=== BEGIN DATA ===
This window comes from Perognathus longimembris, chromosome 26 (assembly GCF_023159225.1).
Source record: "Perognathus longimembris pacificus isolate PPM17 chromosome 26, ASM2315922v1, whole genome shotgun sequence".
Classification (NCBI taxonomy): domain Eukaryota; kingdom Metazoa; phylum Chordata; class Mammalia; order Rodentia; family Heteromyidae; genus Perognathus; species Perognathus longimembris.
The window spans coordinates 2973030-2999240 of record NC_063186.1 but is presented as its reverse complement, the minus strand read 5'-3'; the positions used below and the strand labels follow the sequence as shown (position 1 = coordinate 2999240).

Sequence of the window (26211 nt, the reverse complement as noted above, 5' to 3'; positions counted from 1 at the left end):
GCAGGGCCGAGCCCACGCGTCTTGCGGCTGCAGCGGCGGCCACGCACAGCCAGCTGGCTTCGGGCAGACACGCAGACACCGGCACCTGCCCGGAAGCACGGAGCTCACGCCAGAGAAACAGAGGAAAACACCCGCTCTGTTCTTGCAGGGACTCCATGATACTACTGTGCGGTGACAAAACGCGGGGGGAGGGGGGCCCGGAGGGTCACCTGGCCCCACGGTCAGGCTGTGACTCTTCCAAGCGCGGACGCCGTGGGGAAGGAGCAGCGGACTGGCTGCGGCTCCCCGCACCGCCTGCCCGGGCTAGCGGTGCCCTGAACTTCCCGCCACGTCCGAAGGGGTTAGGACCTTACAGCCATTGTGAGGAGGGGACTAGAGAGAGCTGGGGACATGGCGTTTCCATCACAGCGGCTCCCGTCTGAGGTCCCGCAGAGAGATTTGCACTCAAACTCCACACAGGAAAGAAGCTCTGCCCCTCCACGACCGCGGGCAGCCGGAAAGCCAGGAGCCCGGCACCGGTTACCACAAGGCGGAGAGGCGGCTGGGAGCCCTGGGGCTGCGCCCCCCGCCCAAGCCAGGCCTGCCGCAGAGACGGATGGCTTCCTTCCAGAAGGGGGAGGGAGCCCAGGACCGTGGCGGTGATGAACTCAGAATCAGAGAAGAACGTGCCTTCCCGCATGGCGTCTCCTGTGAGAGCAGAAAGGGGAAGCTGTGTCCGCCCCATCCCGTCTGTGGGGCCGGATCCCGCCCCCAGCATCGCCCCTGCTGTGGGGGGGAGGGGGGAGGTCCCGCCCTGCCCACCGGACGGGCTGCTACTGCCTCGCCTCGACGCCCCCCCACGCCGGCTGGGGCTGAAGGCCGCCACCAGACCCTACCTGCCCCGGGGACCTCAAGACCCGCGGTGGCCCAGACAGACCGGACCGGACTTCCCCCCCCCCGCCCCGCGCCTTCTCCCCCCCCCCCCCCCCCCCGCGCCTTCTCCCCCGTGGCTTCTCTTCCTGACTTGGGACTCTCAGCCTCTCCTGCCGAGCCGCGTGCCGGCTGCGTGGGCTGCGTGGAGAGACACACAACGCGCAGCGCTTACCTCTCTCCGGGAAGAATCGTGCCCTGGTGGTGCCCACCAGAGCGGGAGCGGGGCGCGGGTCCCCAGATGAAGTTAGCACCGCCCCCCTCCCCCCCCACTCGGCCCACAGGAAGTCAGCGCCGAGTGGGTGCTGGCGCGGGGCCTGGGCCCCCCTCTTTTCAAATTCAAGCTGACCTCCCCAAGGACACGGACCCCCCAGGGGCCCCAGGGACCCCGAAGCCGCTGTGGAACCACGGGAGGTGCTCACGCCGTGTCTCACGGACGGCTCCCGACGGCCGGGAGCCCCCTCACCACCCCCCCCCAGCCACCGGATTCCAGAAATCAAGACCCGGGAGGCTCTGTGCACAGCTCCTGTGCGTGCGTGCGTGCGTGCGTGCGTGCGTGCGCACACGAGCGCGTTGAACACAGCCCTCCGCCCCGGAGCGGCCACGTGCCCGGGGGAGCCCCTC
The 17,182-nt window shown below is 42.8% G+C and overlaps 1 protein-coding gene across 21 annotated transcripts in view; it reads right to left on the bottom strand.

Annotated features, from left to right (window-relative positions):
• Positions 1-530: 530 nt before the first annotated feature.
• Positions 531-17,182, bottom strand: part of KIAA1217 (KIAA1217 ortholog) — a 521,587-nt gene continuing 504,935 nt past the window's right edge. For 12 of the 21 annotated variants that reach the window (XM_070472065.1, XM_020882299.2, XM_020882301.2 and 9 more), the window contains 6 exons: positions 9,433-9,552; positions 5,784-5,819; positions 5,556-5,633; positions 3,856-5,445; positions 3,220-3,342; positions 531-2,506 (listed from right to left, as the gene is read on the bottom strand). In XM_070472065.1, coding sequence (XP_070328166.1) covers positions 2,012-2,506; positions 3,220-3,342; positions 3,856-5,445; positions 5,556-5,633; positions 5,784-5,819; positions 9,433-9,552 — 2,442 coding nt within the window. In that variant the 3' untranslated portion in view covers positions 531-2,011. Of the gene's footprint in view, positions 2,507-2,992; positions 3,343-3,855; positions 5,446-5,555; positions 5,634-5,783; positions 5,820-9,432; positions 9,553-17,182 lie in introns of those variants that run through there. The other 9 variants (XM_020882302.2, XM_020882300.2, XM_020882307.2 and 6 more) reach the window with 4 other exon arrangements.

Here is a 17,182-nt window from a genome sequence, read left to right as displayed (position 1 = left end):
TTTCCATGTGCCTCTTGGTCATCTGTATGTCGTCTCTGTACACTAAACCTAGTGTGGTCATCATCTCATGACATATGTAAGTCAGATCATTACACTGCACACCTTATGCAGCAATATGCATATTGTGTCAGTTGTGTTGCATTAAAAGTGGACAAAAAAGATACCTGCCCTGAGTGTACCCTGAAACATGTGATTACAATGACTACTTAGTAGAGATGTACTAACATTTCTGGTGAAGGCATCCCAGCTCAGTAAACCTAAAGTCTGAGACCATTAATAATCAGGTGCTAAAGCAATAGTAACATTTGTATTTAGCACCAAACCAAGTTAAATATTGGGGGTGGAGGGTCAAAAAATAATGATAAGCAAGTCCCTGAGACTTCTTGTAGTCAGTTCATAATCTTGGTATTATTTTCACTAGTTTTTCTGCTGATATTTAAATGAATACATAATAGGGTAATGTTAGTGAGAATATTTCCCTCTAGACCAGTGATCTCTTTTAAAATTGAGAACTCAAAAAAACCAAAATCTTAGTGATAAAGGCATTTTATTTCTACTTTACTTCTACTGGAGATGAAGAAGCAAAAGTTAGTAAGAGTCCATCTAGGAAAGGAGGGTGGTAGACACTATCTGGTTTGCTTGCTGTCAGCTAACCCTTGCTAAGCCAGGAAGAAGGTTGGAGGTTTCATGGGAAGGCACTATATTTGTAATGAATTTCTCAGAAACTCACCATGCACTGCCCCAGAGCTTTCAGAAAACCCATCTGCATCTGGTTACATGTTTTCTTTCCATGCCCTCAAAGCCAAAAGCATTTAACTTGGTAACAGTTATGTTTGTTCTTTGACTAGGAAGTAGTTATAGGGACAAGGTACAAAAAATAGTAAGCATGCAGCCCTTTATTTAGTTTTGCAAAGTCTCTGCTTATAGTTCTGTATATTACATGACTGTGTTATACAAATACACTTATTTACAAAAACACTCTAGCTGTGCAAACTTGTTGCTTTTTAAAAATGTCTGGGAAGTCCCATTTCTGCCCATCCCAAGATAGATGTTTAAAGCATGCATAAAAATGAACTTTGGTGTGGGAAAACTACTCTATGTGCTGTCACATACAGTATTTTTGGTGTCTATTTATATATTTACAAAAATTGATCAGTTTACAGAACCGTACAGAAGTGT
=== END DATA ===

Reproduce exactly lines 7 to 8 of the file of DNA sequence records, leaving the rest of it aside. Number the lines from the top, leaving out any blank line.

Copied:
The 17,182-nt window shown below is 42.8% G+C and overlaps 1 protein-coding gene across 21 annotated transcripts in view; it reads right to left on the bottom strand.

Annotated features, from left to right (window-relative positions):